The U.S. Supreme Court’s recent decision in Mayo Found. for Medical Education and Research v. United States (January 11, 2011), on the standard of deference for judicial review of “interpretive” tax regulations, will inform both the future regulation-writing process for and challenges to employee benefit and executive compensation tax regulations.

In Mayo, the Court unanimously upheld Treasury regulations interpreting the “service by a student” exclusion to the definition of “employment” for FICA purposes. In reaching its decision, the Court applied the two-step deference standard set forth in Chevron U.S.A., Inc. v. Natural Resources Defense Council, Inc., 467 U.S. 837 (1984), rather than the multi-factor analysis set forth in National Muffler Dealers Assn., Inc. v. United States, 440 U.S. 472 (1979).

Prior to Mayo, the lower courts had disagreed on as to which standard should be applied in testing the validity of “interpretive” Treasury regulations. Under Chevron’s two-step approach to testing the validity of a regulation, “step one” requires the court to determine whether “Congress has directly spoken to the precise question at issue. If the intent of Congress is clear, that is the end of the matter.” 467 U.S. at 842-43. If the court determines that the statute has not unambiguously addressed the precise question at issue, “step two” requires the court to determine “whether the regulation is based on a permissible construction of the statute.” Id.

By contrast, under National Muffler, after determining that the statute was unclear, a court would look to “whether the regulation harmonizes with the plain language of the statute, its origin, and its purpose.” 440 U.S. at 477. In testing the validity of an interpretive regulation, National Muffler would take into consideration factors such as whether a regulation was issued contemporaneously with the statute, the length of time the regulation has been in effect, the reliance placed on it, the consistency of the IRS interpretation, and the degree of scrutiny devoted to the regulation by Congress. Id.

In many cases, the conclusion reached would be the same under both approaches, but in some cases it would diverge.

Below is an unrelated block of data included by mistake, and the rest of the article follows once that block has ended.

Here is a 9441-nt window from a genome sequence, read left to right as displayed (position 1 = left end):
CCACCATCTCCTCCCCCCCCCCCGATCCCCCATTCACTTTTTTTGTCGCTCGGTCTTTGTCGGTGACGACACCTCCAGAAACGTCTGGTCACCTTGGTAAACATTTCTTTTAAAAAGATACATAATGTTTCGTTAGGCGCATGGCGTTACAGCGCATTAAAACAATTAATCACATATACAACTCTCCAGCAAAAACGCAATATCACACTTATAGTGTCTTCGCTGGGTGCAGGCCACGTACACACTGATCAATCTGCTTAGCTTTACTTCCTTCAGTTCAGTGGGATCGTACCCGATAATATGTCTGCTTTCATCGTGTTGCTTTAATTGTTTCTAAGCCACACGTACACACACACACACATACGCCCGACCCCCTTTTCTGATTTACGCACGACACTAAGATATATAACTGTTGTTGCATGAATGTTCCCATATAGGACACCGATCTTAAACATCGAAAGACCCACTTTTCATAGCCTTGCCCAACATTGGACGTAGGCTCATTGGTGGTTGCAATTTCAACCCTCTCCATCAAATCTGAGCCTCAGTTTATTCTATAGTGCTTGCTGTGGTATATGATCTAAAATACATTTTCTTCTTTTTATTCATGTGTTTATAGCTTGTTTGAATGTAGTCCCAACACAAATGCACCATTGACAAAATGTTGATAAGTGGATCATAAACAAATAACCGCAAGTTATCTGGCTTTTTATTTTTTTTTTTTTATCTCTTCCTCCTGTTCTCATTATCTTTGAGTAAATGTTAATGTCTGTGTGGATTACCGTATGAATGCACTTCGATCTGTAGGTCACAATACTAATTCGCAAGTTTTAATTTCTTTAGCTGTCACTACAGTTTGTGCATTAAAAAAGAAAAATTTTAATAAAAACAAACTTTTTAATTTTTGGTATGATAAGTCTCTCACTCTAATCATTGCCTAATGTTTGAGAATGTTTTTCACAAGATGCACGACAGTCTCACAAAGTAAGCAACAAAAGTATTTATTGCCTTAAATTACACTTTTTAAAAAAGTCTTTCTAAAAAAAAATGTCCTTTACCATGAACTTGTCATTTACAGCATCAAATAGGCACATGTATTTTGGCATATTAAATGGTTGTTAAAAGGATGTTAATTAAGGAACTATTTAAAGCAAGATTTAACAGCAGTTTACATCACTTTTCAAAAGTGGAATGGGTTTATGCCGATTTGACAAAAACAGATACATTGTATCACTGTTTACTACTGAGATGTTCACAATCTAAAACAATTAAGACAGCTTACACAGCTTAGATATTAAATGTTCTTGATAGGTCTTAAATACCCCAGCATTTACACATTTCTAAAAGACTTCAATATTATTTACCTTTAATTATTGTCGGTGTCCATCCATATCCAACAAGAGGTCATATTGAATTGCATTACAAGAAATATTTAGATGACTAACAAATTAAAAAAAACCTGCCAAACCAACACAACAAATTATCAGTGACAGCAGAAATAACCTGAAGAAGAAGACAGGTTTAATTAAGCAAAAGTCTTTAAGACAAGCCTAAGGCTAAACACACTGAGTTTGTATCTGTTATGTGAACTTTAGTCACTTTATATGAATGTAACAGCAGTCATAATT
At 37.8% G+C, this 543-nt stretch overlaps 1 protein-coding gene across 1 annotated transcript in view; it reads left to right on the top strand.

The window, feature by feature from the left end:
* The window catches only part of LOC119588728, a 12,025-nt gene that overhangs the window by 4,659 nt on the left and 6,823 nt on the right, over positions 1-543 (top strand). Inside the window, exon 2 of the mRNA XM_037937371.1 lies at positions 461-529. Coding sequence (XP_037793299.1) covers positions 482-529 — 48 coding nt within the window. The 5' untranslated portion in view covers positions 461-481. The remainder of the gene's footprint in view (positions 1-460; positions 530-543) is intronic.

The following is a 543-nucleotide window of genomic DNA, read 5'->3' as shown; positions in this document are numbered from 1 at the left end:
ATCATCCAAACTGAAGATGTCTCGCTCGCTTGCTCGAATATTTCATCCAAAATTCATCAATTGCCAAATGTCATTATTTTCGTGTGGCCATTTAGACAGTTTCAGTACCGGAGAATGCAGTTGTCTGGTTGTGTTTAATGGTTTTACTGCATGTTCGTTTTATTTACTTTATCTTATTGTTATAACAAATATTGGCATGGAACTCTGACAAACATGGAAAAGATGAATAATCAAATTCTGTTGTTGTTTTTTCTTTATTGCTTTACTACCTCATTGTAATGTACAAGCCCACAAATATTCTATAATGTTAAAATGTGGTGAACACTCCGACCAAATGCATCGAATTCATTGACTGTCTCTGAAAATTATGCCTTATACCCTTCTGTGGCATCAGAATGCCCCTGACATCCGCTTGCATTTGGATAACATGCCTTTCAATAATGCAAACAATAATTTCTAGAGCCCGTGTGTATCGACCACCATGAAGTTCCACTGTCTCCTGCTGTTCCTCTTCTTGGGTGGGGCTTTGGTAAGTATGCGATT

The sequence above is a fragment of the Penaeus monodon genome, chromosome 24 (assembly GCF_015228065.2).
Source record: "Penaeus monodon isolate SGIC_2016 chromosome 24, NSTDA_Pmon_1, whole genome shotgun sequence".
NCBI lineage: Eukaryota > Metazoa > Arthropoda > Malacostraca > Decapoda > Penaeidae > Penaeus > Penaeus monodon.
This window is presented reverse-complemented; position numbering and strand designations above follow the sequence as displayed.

The Mayo Foundation Case

Mayo involved the issue of whether medical residents are “students” covered by an exemption from employment tax under Internal Revenue Code (IRC) § 3121(b)(10). In 2004, after notice and comment, Treasury issued new regulations providing additional clarification that a medical resident performing full-time services would not be treated as a “student” for purposes of § 3121(b)(10). Notwithstanding the regulation, the Mayo Foundation filed a refund suit for taxes it had withheld and paid on its medical residents’ stipends. Relying on the factors enumerated in National Muffler, the district court held that the 2004 regulations were inconsistent with the unambiguous text of § 3121(b)(10). Relying on Chevron, the U.S. Court of Appeals for the Eighth Circuit reversed the district court.

In an 8-0 decision (in which Justice Kagan did not participate), the Supreme Court, in an opinion by Chief Justice Roberts, affirmed the Eighth Circuit. Initially, without even discussing the conflict between Chevron and National Muffler, the Court applied step one of Chevron to determine that the statute was ambiguous as applied to medical residents. (National Muffler would have required the same initial statutory analysis.) The Court next stated that, in the “typical case,” with the statute determined to be ambiguous, it would then move on to apply step two of Chevron, under which it would not disturb an agency rule unless it was “arbitrary or capricious in substance, or manifestly contrary to the statute.” Slip Op. at 7, quoting Household Credit Services. Inc. v. Pfennig, 541 U.S. 232 (2004), which in turn quoted United States v. Mead Corp., 533 U.S. 218 (2001).

Instead, however, the Court addressed the taxpayer’s argument that National Muffler was the proper precedent for reviewing interpretive tax regulations. The Court did not see “any justification” for applying the different standards of National Muffler to Treasury regulations as distinguished from other types of regulations, since Treasury is required to make interpretive choices in filling gaps in the Internal Revenue Code that are “at least as complex as the ones other agencies must make in administering their statutes.” Slip Op. at 9. The Court rejected the notion that it should accord less deference to Treasury regulations promulgated under the general authority to issue “interpretive” regulations under IRC § 7805(a) than to “legislative” regulations issued under a specific grant of authority, pointing out that interpretive regulations issued by other agencies are accorded Chevron deference. Slip Op. at 10-11.

In the Court’s view, Chevron step two must be applied “[w]here an agency rule sets forth important individual rights and duties, where the agency focuses fully and directly upon the issue, where the agency uses full notice-and-comment procedures to promulgate a rule, [and] where the resulting rule falls within the statutory grant of authority.” Slip Op. at 12, quoting Long Island Care at Home, Ltd. v. Coke, 551 U.S. 158, 173 (2007) (brackets original).

The Court then held that the regulations involved in Mayo “easily” satisfied Chevron step two because they were a “reasonable interpretation” of the statute, and thus were valid.

Implications of Mayo

Mayo answered one question with respect to the judicial deference afforded Treasury regulations, but also raises new questions.